Contrary to popular belief, whale watching is a year-round activity on the North Oregon Coast with gray whales the most common breed seen. Almost any location with an ocean view may offer whale sightings.
Spotting a whale
You will have a better chance of spotting a whale in the morning light with the sun at your back. First scan the ocean for spouting and then zoom in more closely with binoculars. Don’t be deceived by driftwood or other inanimate objects floating in the water. Whales are big and certainly a little slower than dolphins or small fish, but they are active! They’ll be spouting, breaching, diving and surfacing—not drifting along. Thankfully, this makes it a little easier to pick them out among the waves.
While a boat trip can be a fantastic experience, you should do all you can to stay safe and practice ecological responsibility. Pay attention to whale behavior and don’t get too close. Changes in an animal’s actions, for example an abrupt shift in their swimming patterns or a lot of tail-slapping on the water’s surface, could be a sign of distress. Make sure the boat gives animals a wide berth to avoid startling them and prevent crashes. Finally, though it can be thrilling to get up close, don’t touch or feed the whales. Not only are they wild animals (and thus unpredictable), they can pick up diseases from your touch and get sick from—or even become dependent on—human food. In fact, research has shown that the very presence of boats and human activity disrupts whales’ natural eating, sleeping and socializing habits! So, be respectful and keep your interactions hands-off, and limit your time to under an hour.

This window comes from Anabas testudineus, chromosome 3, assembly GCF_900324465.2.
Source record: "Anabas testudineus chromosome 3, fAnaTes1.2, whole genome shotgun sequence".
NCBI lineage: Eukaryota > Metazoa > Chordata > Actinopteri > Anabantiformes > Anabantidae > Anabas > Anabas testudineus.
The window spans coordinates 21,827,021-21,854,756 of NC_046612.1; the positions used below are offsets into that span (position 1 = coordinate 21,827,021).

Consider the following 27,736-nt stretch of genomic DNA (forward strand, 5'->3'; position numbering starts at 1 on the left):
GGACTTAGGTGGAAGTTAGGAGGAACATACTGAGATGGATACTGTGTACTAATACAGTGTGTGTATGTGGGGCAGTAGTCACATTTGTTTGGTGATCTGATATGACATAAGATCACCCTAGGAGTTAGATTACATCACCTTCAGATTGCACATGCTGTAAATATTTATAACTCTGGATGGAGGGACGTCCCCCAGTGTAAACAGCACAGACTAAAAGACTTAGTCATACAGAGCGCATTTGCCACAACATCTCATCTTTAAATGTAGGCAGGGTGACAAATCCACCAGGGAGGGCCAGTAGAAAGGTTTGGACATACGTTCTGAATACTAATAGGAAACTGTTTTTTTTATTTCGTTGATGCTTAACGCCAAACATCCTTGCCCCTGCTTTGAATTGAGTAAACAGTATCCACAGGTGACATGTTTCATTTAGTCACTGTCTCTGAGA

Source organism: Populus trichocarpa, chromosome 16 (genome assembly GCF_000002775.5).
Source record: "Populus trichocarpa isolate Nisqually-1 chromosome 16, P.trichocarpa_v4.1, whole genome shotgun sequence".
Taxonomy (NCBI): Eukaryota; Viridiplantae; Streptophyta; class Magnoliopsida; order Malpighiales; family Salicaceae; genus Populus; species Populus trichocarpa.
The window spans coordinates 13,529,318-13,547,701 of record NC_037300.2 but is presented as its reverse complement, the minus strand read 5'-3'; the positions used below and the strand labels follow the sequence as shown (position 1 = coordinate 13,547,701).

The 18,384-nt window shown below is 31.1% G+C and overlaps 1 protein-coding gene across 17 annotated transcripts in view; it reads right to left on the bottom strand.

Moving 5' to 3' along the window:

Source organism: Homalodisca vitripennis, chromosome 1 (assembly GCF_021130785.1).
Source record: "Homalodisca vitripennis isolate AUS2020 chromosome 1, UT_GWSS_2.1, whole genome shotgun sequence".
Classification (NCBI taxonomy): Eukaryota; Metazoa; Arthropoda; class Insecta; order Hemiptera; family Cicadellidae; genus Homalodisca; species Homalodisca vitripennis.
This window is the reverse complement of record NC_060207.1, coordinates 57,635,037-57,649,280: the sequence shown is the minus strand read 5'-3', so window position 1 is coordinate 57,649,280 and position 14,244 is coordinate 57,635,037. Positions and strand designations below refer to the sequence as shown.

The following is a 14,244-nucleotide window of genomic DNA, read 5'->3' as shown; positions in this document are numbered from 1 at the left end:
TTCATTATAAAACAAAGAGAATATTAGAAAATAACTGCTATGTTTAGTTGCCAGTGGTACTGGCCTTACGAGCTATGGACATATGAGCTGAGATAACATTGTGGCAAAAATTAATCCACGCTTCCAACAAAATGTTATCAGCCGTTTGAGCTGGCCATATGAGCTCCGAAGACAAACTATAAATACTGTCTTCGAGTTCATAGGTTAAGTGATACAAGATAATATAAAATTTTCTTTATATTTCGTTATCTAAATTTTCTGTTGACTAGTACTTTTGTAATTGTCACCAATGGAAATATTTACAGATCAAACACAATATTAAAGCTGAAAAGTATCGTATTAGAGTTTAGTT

Whale migration patterns
Gray whales migrate south from their feeding grounds in Alaska from mid-December through January making their way to their breeding grounds in Baja California. From late March to June the whales migrate north back to Alaska.
On each trip, approximately 18,000 gray whales will pass through Oregon coastal waters. During their Southern migration peak, about 30 whales will pass by per hour, and can be seen about five miles off shore.
Coming back, the whales travel at a leisurely pace staying within a half mile of the shoreline. Mothers with their young appear in May; just in time for Mother’s Day.
Enjoy from afar
There are three excellent areas in Tillamook County to view whales without getting in the water yourself:
- Neahkahnie Mountain at the historic marker turnout on Hwy 101,
- Cape Meares
- Cape Lookout State Park (a 2.5 mile hike to the tip of the lookout)
- Cape Kiwanda
With a little legwork (literally), you can hike up to a good vantage point over the water. Scope out a spot with a clear view and get ready to play an awesome game of “I spy”!